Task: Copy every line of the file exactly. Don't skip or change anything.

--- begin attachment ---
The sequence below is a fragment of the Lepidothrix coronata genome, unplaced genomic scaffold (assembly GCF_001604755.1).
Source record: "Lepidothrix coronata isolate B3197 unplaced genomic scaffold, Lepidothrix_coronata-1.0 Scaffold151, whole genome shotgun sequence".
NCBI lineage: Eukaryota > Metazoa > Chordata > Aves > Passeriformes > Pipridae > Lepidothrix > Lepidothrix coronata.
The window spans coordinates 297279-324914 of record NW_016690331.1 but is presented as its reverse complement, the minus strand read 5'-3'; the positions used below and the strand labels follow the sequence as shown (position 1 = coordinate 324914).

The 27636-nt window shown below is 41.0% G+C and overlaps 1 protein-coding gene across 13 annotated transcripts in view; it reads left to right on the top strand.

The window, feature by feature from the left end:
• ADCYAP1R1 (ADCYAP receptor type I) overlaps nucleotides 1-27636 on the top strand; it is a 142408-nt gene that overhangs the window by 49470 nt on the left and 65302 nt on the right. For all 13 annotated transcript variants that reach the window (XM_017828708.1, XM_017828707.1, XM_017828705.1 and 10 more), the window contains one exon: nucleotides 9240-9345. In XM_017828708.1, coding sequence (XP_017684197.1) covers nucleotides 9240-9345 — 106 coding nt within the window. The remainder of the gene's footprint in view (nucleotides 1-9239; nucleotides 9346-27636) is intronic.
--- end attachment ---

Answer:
The sequence below is a fragment of the Lepidothrix coronata genome, unplaced genomic scaffold (assembly GCF_001604755.1).
Source record: "Lepidothrix coronata isolate B3197 unplaced genomic scaffold, Lepidothrix_coronata-1.0 Scaffold151, whole genome shotgun sequence".
NCBI lineage: Eukaryota > Metazoa > Chordata > Aves > Passeriformes > Pipridae > Lepidothrix > Lepidothrix coronata.
The window spans coordinates 297279-324914 of record NW_016690331.1 but is presented as its reverse complement, the minus strand read 5'-3'; the positions used below and the strand labels follow the sequence as shown (position 1 = coordinate 324914).

The 27636-nt window shown below is 41.0% G+C and overlaps 1 protein-coding gene across 13 annotated transcripts in view; it reads left to right on the top strand.

The window, feature by feature from the left end:
• ADCYAP1R1 (ADCYAP receptor type I) overlaps nucleotides 1-27636 on the top strand; it is a 142408-nt gene that overhangs the window by 49470 nt on the left and 65302 nt on the right. For all 13 annotated transcript variants that reach the window (XM_017828708.1, XM_017828707.1, XM_017828705.1 and 10 more), the window contains one exon: nucleotides 9240-9345. In XM_017828708.1, coding sequence (XP_017684197.1) covers nucleotides 9240-9345 — 106 coding nt within the window. The remainder of the gene's footprint in view (nucleotides 1-9239; nucleotides 9346-27636) is intronic.